The Deadliest Echo
author : reese hogan
pages : [paperback] 242
favorite character : echo
The year is 1928, and American mercenary Echo Maebius is seized while fleeing Russia after the disappearance of Joseph Stalin. Just when things can’t get any worse, Echo’s doppelganger walks into the room, offering him a way out—but with a terrible catch. Now, broken, damaged, and alone, Echo must find out why his closest comrade Jez has disappeared from his life—and why the failure of their mission in Moscow is responsible.
Told in alternating chapters between Echo’s past and present, The Deadliest Echo is a science fiction thriller about assassination, alternate paths, and the dangers of being a foreigner in a country newly raised from revolution. It is a powerful tale about the thin line between loneliness and friendship, and the intricate web of secrets that forces Echo to confront the one truth he most wants to escape…
Unless he can finish the mission he never completed in Moscow, the whole world will pay the price for his failure.
I’ve been trying to get into reading more books involving history lately so when I had the chance to read The Deadliest Echo I jumped on it. It’s an interesting combination of historical fiction with a dash of sci-fi, a whole lot of action, and complex characters.
Echo was most interesting to me because at first I’d assumed he’d be . . . not exactly boring, but there’s a certain stereotype that comes with mercenary characters. But Echo is younger than expected and although he is certainly clever and calculating, he’s also lonely. Wiling to do a lot to keep others from realizing this, of course, but when he finally gets himself a friend he’s willing to lose everything to keep that friend safe. And that’s something that I can understand, that makes him human.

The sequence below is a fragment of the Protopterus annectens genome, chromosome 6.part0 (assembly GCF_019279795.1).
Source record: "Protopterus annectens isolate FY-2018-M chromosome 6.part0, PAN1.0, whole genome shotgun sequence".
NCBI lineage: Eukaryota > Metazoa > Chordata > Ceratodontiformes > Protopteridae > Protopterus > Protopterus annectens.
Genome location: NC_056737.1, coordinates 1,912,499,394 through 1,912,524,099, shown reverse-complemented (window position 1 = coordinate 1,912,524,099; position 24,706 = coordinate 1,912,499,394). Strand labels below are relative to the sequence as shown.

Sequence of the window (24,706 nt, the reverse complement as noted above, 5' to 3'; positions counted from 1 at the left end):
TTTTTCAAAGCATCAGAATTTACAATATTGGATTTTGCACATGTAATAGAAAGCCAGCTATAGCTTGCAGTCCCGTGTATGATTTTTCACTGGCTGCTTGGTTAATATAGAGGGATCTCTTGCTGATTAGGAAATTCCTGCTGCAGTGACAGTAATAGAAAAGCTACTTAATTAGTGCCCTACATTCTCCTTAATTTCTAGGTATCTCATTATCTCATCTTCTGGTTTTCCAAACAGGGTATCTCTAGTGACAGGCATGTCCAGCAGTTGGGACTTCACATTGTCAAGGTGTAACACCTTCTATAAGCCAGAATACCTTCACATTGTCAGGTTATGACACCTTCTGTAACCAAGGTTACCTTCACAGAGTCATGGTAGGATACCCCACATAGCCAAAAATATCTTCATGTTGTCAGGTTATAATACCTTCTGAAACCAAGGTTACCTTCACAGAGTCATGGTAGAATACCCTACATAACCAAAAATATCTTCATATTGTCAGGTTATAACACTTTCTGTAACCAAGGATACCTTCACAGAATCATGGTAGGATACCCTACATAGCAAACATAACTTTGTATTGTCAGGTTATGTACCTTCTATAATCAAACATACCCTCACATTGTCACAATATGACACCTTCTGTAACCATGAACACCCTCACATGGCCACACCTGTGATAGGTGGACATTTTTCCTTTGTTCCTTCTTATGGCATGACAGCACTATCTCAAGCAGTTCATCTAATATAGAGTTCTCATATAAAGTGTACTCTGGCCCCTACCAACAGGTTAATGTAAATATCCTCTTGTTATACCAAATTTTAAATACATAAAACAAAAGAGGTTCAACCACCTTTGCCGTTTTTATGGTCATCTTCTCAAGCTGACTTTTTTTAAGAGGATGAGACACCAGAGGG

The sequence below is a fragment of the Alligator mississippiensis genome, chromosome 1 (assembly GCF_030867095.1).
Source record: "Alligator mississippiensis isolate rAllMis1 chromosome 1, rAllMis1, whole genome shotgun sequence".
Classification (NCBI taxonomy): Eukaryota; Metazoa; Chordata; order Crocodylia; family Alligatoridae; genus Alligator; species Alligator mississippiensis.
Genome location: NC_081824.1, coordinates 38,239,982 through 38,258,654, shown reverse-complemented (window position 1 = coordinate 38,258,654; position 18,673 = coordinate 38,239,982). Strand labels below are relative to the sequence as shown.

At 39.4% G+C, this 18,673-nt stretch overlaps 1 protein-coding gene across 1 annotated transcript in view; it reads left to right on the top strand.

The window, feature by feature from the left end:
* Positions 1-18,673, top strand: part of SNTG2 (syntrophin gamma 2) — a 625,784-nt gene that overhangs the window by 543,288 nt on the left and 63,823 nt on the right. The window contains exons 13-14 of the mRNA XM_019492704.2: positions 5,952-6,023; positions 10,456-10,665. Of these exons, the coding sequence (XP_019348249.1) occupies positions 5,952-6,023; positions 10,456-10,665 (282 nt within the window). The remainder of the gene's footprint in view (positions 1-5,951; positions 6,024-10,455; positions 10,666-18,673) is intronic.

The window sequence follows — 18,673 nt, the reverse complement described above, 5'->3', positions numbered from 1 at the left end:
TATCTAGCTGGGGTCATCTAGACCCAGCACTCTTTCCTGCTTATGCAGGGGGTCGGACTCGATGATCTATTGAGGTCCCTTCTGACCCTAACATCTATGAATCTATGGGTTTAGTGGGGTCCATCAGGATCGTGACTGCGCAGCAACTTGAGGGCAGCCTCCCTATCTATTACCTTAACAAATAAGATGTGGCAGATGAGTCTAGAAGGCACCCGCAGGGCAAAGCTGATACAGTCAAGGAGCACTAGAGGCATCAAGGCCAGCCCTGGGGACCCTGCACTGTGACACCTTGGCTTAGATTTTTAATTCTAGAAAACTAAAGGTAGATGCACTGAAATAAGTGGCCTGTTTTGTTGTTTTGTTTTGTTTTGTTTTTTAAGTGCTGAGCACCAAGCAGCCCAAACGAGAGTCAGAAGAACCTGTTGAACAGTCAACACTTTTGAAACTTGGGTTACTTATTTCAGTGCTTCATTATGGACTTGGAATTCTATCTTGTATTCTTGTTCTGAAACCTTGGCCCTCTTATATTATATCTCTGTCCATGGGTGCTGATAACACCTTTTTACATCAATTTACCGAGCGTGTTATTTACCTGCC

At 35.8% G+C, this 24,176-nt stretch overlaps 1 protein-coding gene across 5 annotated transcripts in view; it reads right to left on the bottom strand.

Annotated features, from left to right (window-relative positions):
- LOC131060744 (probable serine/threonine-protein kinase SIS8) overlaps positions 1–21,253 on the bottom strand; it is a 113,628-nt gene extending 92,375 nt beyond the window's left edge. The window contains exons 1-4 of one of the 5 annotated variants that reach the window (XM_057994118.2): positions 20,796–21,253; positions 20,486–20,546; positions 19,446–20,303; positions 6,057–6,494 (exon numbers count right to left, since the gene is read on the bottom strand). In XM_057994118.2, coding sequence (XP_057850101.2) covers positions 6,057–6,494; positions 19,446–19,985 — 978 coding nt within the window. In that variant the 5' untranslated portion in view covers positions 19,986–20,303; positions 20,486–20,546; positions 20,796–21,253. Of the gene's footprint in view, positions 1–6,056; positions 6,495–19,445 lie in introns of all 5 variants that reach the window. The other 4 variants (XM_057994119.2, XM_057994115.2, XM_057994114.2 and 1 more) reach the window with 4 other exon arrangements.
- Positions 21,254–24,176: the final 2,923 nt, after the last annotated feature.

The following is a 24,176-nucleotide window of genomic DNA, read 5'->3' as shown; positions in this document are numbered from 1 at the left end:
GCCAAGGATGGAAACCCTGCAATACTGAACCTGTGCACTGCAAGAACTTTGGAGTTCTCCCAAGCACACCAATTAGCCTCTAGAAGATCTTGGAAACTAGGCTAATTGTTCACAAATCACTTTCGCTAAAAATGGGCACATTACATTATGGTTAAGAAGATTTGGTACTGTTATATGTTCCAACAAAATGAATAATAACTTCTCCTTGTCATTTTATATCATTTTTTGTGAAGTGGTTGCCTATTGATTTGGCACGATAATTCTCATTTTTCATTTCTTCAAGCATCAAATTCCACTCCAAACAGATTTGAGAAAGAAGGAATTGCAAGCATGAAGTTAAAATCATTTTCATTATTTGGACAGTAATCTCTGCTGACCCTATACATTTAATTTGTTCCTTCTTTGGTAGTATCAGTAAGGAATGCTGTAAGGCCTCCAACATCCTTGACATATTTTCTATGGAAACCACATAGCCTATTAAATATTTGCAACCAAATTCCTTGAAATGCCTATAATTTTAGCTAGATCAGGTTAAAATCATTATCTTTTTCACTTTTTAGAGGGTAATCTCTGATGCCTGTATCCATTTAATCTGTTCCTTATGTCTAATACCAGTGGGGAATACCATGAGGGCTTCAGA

Action is all over this book, literally from page one. Told with each chapter giving a piece of Echo’s timeline, before and after a major event happens for him, there’s something intense happening in each portion of his life that’ll have you wanted to learn about the past when you’re reading the future and wanting the future when you have the past. This book was so intense that, yes, one night after finishing a chapter, I actually dreamed that Russian assassins were coming after me. If that doesn’t say something about how entranced and entrenched you’ll be in The Deadliest Echo then I don’t know what would.
I feel like this is a novel that can appeal to people who read a plethora of different genres, especially if you’re wanting to get a peek into a different genre to see if you’d enjoy reading it as well. Sci-fi, historical, action, thriller, and even fans of spy novels will all find something unique, captivating, and thought-provoking in The Deadliest Echo.